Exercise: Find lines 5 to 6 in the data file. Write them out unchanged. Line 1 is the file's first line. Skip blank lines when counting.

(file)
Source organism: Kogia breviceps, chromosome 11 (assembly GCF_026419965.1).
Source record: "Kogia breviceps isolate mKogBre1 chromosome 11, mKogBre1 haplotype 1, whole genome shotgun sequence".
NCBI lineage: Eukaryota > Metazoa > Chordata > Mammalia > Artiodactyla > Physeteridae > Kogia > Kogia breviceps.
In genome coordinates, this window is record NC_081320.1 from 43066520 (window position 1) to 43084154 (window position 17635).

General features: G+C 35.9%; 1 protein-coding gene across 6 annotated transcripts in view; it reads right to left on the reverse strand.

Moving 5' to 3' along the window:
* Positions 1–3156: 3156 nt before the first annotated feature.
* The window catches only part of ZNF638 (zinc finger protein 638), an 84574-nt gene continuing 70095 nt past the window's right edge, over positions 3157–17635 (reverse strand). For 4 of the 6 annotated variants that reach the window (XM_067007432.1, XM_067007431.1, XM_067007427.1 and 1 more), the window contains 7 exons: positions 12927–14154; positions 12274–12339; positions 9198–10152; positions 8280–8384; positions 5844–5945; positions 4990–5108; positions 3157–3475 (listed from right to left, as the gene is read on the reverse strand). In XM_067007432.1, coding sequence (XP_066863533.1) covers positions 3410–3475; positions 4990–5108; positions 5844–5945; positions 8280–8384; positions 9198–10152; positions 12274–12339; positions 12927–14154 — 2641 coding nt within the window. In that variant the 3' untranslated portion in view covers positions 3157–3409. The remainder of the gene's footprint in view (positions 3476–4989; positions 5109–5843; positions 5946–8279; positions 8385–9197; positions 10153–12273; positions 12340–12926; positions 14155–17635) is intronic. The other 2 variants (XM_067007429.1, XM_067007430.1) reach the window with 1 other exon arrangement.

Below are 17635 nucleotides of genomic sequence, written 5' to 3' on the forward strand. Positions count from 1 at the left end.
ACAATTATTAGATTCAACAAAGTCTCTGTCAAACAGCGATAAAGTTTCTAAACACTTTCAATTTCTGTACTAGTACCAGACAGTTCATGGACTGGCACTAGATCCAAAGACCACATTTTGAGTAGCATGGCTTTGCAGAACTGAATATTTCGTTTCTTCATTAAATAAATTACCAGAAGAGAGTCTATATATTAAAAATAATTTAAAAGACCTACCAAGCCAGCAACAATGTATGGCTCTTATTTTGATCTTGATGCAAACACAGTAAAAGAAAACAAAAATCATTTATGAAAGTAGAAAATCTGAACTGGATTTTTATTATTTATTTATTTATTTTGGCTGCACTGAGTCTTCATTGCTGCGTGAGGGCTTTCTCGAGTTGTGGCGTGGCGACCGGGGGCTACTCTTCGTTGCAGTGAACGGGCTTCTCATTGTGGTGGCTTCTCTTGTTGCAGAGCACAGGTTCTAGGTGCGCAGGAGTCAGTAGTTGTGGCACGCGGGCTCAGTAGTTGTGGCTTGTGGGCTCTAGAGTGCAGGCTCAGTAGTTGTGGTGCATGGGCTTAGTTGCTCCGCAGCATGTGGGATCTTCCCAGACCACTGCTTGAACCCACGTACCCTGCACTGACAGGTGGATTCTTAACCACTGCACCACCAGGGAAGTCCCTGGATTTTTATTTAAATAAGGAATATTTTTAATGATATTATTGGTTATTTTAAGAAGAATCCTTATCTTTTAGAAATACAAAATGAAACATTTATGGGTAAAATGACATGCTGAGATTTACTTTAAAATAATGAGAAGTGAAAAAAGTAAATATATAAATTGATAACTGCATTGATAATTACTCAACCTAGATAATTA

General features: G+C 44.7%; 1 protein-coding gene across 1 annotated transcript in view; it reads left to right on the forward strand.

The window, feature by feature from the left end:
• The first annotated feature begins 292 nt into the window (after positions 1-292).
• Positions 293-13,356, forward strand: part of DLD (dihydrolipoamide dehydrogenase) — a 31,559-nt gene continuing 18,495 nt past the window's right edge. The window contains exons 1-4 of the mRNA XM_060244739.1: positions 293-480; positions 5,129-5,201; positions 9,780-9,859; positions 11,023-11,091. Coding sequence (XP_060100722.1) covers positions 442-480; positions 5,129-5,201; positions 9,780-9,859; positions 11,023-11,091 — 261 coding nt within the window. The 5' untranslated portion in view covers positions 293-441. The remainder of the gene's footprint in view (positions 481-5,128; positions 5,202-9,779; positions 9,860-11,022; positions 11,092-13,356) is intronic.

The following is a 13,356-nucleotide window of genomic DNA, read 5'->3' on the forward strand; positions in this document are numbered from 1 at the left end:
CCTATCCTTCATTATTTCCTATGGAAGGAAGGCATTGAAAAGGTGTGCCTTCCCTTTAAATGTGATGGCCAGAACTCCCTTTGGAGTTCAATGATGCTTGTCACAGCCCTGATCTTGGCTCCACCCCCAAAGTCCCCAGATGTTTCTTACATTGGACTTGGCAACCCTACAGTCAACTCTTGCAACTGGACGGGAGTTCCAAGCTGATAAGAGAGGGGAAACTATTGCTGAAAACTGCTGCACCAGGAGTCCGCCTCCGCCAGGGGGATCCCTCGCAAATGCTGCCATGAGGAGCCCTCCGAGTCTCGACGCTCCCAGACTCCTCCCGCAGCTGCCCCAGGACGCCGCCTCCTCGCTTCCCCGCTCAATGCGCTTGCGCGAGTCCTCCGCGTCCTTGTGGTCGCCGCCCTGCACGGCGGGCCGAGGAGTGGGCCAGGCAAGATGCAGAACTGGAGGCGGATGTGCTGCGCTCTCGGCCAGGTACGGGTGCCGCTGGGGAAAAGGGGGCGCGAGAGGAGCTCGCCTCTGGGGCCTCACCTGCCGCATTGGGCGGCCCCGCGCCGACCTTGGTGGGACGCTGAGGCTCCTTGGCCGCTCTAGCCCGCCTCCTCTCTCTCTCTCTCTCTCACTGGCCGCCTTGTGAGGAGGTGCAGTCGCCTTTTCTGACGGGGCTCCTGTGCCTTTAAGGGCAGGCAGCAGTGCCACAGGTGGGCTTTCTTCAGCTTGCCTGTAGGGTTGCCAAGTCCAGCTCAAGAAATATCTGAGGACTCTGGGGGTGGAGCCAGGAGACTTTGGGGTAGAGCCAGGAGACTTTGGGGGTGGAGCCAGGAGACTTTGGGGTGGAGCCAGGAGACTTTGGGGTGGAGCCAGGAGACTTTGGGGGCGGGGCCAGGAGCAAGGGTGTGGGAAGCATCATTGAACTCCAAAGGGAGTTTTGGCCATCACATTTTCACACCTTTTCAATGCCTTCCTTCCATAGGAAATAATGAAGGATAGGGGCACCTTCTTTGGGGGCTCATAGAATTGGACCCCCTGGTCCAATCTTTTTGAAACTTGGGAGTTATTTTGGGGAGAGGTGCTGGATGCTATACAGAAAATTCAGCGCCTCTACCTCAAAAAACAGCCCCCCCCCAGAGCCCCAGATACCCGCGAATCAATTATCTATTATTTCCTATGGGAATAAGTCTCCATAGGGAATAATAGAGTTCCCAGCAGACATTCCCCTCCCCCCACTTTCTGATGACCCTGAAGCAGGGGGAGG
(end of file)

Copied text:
General features: G+C 35.9%; 1 protein-coding gene across 6 annotated transcripts in view; it reads right to left on the reverse strand.

Moving 5' to 3' along the window: